Monday, May 18, 2015

Copper River Salmon is a Favorite at Ray's Restaurants and Umi

Copper River salmon is now available at Ray's Restaurants! Click here for the original press release, including a recipe from Ray’s corporate executive chef Mike Fuller. You can also read more about Copper River salmon below from Umi's Fuyuhiko Ito:

Fuyuhiko Ito, executive chef/co-owner of Umi, uses Copper River salmon for its unmatched quality, but out of nostalgia, as well. “I like this type of wild salmon because it reminds me of my childhood," he says. "Typically in Japan, we would make Shiozake or Shiojyake. We bury the salmon in sea salt, let it preserve and then slice the salmon into medallions and grill it. It's so salty that a tiny slice of the Shiozake is usually served with a big bowl of rice.

Another way to prepare the salmon is Ruibe, a tradition of the Japanese Ainu people. This technique freezes the salmon to cure it and then eat it raw, it is not completely defrosted. Copper River salmon is rated number one in a world because of this aroma, color and taste.”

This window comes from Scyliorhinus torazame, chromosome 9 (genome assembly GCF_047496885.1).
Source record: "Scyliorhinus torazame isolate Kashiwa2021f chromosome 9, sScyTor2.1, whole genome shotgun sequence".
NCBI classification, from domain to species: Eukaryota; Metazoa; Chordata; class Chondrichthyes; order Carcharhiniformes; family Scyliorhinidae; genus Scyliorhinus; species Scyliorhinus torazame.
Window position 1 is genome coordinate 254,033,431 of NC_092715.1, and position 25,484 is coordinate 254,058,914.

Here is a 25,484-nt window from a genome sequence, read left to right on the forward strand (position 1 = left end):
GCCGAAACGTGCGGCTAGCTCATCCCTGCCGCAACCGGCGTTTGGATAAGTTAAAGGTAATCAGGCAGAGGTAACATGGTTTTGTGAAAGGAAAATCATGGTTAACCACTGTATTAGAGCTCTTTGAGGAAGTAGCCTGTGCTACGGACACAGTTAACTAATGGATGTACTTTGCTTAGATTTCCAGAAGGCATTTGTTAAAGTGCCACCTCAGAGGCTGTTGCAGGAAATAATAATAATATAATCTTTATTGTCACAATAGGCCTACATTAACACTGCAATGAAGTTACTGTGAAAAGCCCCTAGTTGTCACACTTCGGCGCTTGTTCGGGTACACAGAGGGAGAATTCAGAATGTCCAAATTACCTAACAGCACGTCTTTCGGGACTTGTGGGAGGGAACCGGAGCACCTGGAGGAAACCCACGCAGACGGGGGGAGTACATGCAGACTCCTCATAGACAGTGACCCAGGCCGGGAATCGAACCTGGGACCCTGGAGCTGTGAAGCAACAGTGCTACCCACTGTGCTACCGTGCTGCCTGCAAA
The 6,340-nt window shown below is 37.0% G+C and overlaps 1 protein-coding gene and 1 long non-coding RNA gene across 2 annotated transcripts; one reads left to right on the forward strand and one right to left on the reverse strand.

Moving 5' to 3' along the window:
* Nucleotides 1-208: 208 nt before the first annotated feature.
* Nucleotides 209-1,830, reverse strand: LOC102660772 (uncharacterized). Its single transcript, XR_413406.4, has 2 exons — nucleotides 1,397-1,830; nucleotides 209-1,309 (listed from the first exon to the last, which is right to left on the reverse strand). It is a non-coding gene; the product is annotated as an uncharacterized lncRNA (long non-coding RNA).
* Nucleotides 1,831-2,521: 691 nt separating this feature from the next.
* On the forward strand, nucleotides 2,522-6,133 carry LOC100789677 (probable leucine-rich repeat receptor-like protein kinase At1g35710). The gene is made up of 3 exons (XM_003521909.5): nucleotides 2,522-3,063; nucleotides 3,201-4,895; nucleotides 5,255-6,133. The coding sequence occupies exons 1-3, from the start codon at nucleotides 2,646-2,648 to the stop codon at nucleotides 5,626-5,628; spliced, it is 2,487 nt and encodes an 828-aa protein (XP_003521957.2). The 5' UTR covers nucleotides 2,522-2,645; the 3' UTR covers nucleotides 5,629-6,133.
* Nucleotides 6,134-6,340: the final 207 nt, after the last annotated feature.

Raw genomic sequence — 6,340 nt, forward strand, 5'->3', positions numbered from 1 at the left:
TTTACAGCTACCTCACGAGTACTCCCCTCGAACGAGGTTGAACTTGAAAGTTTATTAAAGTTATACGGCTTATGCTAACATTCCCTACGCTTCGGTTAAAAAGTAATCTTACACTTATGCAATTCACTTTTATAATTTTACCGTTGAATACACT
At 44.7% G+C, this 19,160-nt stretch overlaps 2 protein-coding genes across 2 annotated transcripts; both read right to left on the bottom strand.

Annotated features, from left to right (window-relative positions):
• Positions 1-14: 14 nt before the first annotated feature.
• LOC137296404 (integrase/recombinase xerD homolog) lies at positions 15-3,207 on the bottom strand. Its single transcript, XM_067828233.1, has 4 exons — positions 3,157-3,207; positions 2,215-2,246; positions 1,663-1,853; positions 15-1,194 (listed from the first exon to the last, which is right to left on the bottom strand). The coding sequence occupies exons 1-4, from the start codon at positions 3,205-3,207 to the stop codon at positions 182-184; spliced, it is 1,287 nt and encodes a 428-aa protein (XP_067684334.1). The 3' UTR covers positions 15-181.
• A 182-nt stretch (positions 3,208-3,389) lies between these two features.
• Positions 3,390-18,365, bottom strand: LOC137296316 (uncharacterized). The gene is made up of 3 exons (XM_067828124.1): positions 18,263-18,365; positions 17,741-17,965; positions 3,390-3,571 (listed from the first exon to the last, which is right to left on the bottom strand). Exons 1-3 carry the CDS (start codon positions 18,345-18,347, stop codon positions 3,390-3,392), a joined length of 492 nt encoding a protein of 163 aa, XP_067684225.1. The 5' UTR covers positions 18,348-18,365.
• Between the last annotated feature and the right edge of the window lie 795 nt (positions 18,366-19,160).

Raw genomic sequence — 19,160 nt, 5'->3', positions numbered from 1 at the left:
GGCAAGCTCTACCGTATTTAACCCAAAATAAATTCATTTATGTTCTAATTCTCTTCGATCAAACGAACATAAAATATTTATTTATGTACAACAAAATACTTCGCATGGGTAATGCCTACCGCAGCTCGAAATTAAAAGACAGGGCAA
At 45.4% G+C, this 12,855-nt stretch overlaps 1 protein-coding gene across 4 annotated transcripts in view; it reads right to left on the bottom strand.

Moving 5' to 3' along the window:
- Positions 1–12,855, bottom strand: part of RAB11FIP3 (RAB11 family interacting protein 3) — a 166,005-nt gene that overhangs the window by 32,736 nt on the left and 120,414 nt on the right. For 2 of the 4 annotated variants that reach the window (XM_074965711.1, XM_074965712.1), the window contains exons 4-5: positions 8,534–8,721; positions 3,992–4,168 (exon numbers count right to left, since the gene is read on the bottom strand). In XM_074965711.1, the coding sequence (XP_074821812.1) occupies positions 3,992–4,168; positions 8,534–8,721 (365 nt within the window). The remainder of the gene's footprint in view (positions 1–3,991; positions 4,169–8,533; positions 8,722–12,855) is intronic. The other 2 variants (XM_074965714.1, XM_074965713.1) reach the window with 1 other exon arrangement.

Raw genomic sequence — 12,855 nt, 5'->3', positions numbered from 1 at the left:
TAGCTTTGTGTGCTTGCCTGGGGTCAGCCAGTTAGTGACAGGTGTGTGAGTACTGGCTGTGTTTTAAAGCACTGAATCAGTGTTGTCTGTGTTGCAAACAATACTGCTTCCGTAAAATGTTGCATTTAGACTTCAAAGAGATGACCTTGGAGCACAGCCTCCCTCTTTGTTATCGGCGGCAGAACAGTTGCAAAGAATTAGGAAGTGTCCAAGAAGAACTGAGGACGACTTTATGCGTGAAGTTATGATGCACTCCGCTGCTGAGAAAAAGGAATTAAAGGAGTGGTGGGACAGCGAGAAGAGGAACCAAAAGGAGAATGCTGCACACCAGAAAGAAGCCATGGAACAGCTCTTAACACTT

For preparing the salmon, Ito recommends:
Use tweezers to remove all bones from a cleaned and filleted salmon. Pour sea salt (2% of fish weight) on top of fillet. Chill in the refrigerator for 1-2 hours. This process will firm up the texture of flesh as well.

After salt process is done, wash off the salt with running water. Cut fillet into your desire size for consumption. Dry fish with paper towel and wrap it in a plastic wrap. Freeze for at least 48 hours with temperature at least below -11F to cure parasites.

After freezer cure, move fish to a regular refrigerator for about 4-6 hours. Use a very sharp knife to slice it about 1mm thick. Make sure your plates are ice cold. Serve along with Sumiso (recipe below).

5 oz. miso (white or red)
5 oz. sugar
5 oz. rice wine vinegar (or any white vinegar)

Mix everything together and adjust to taste. Wasabi and soy sauce are also great accompaniments. 

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